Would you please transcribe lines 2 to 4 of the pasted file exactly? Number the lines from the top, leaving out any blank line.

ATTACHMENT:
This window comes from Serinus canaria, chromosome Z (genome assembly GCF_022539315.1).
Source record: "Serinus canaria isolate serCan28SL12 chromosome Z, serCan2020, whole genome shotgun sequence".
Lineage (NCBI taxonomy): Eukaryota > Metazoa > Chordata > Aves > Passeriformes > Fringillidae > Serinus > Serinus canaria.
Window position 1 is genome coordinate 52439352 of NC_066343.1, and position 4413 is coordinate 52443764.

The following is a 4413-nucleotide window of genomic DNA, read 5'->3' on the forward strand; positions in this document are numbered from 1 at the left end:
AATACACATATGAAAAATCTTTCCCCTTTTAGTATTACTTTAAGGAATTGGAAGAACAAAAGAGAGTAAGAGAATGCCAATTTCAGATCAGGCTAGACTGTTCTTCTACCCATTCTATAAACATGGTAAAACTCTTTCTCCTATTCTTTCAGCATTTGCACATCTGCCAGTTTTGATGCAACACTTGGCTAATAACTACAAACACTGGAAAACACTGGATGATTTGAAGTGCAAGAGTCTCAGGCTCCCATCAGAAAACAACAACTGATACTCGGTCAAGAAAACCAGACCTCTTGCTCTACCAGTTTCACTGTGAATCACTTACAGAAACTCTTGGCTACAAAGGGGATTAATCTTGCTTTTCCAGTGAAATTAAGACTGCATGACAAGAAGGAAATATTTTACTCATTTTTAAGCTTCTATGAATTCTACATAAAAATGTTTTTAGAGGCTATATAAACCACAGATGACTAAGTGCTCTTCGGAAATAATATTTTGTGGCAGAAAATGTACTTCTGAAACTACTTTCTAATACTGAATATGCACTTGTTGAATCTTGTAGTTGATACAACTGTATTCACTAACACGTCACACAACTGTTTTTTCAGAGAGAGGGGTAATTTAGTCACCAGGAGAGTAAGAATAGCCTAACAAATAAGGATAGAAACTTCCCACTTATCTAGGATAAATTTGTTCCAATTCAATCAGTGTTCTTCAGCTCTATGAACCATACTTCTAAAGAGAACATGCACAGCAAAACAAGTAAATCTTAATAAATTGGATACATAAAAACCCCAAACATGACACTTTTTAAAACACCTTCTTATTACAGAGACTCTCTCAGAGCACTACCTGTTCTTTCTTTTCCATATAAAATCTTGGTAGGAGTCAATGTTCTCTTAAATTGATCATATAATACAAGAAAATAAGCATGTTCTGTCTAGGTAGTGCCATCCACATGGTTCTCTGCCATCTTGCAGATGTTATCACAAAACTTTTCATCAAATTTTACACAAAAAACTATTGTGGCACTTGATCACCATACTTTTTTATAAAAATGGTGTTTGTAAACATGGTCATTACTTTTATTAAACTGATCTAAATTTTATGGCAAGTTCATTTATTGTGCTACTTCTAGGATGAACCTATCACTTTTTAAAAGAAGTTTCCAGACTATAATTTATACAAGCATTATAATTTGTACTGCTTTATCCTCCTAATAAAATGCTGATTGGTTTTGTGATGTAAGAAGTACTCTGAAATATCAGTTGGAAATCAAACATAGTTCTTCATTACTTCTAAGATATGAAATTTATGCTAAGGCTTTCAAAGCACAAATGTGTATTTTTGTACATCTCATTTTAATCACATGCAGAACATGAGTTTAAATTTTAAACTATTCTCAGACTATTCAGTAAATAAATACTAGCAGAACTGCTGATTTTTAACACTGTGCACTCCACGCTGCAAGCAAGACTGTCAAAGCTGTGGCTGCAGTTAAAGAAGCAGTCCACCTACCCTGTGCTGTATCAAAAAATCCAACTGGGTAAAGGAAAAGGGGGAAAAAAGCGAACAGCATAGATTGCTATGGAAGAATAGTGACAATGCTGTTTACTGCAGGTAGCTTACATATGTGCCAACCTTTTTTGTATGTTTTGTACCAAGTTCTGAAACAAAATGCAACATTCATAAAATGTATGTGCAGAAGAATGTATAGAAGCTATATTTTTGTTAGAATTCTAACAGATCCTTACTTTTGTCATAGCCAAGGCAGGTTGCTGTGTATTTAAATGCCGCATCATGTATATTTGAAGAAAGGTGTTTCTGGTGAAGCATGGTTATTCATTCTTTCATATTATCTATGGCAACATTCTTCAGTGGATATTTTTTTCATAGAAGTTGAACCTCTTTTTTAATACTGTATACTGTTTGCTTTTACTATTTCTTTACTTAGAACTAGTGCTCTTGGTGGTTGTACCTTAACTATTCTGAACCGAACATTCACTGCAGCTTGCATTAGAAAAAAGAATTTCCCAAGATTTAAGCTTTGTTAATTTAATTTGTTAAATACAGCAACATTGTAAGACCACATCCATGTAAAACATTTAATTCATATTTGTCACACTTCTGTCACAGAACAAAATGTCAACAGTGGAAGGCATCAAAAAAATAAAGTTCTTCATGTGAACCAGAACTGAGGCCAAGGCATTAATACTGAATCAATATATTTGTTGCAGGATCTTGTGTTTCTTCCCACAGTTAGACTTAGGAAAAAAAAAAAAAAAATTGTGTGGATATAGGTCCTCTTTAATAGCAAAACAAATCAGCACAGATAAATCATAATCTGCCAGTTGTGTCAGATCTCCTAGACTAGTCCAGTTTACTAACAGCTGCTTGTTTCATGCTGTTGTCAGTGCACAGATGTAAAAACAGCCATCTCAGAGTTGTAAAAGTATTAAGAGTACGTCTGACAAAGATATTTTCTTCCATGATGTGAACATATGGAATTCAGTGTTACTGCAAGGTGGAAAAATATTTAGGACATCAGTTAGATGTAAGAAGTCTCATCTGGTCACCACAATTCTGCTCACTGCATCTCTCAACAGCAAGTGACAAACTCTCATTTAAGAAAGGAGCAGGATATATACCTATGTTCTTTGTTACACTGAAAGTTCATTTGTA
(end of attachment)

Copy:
Source record: "Serinus canaria isolate serCan28SL12 chromosome Z, serCan2020, whole genome shotgun sequence".
Lineage (NCBI taxonomy): Eukaryota > Metazoa > Chordata > Aves > Passeriformes > Fringillidae > Serinus > Serinus canaria.
Window position 1 is genome coordinate 52439352 of NC_066343.1, and position 4413 is coordinate 52443764.